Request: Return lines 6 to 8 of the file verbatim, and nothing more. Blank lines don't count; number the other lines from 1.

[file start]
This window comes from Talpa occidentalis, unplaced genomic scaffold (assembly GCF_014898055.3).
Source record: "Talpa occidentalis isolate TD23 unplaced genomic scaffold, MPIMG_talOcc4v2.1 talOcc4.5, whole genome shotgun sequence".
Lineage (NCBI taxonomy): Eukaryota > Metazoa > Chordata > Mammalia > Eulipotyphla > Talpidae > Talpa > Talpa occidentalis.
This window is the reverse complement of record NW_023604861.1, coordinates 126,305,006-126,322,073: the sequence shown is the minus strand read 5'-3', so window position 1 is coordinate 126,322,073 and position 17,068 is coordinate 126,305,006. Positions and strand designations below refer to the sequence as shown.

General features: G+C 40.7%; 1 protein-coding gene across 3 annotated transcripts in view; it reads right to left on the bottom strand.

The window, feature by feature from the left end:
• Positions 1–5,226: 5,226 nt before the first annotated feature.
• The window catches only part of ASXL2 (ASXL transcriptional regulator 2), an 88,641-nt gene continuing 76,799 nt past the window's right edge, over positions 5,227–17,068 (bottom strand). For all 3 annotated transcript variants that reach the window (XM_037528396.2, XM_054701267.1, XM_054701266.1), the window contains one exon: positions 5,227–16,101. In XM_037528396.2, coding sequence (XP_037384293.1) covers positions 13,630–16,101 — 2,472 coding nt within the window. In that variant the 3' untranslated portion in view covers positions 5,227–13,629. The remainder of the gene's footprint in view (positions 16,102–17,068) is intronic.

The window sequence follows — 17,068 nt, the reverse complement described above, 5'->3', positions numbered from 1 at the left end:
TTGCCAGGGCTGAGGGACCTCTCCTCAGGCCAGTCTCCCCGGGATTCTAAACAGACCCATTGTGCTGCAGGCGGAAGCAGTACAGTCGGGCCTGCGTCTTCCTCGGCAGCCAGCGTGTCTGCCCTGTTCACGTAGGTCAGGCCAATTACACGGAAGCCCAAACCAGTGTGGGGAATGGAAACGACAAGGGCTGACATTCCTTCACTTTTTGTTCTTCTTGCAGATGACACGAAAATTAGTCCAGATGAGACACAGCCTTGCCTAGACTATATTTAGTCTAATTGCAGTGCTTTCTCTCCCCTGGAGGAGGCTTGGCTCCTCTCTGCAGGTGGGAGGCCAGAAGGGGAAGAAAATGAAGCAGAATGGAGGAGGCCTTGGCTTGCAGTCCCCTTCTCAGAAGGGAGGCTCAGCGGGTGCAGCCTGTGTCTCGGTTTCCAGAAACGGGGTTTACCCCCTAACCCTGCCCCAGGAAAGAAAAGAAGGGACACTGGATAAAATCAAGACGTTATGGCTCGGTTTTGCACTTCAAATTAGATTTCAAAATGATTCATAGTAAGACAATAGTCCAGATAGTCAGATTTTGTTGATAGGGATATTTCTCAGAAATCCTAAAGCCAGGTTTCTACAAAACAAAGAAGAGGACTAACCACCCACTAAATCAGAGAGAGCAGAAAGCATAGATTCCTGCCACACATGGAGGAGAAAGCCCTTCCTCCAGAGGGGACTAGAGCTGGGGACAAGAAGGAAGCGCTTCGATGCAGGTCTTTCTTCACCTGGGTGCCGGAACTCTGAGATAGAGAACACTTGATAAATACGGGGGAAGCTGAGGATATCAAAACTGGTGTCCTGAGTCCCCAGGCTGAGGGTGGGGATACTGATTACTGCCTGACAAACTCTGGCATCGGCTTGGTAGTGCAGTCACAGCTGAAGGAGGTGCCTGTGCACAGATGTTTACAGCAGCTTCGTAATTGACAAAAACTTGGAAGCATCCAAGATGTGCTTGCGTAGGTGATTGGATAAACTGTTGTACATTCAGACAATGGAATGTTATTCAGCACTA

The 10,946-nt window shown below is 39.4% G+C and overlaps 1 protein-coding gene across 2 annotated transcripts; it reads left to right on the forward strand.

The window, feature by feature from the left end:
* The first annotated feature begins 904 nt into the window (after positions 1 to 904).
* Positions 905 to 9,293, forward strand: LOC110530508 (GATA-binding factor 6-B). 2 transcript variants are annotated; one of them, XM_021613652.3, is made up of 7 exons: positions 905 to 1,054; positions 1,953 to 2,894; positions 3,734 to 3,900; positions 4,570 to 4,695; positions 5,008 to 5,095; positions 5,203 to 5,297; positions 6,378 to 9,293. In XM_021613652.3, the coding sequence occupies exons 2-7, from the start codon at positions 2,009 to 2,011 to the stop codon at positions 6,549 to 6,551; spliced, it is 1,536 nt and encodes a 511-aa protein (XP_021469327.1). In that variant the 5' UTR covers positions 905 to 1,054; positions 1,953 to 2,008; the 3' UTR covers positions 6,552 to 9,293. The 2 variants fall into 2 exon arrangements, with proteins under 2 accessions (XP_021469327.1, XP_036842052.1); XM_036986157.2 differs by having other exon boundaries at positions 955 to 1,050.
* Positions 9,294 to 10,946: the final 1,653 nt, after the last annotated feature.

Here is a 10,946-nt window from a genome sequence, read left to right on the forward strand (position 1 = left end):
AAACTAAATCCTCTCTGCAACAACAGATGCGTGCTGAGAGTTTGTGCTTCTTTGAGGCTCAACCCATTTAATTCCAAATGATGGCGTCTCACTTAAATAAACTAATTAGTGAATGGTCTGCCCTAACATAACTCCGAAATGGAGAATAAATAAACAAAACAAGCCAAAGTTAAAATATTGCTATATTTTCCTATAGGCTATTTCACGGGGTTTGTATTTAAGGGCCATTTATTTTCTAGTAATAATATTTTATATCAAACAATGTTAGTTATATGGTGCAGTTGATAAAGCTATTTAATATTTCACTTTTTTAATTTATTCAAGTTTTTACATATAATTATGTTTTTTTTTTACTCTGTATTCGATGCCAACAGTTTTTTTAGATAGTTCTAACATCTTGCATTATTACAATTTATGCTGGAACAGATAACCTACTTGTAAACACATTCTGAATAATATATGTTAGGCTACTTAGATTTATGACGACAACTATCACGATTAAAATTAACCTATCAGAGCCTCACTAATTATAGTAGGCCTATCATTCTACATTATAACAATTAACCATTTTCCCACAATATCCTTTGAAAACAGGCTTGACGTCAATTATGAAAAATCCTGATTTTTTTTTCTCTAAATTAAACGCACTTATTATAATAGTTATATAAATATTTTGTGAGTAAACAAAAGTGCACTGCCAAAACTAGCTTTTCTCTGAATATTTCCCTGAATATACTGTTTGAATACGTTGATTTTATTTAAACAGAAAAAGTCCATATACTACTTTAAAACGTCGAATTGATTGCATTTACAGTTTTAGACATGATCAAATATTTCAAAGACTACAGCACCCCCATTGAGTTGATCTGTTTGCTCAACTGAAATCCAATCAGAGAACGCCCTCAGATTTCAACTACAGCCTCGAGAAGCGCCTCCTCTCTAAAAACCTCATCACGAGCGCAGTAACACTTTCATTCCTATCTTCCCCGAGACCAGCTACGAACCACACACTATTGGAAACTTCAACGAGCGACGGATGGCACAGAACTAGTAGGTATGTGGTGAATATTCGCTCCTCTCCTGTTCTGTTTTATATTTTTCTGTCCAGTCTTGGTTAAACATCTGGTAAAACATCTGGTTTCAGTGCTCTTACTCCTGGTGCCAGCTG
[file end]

The window, feature by feature from the left end:
• Positions 1–5,226: 5,226 nt before the first annotated feature.
• The window catches only part of ASXL2 (ASXL transcriptional regulator 2), an 88,641-nt gene continuing 76,799 nt past the window's right edge, over positions 5,227–17,068 (bottom strand). For all 3 annotated transcript variants that reach the window (XM_037528396.2, XM_054701267.1, XM_054701266.1), the window contains one exon: positions 5,227–16,101. In XM_037528396.2, coding sequence (XP_037384293.1) covers positions 13,630–16,101 — 2,472 coding nt within the window. In that variant the 3' untranslated portion in view covers positions 5,227–13,629. The remainder of the gene's footprint in view (positions 16,102–17,068) is intronic.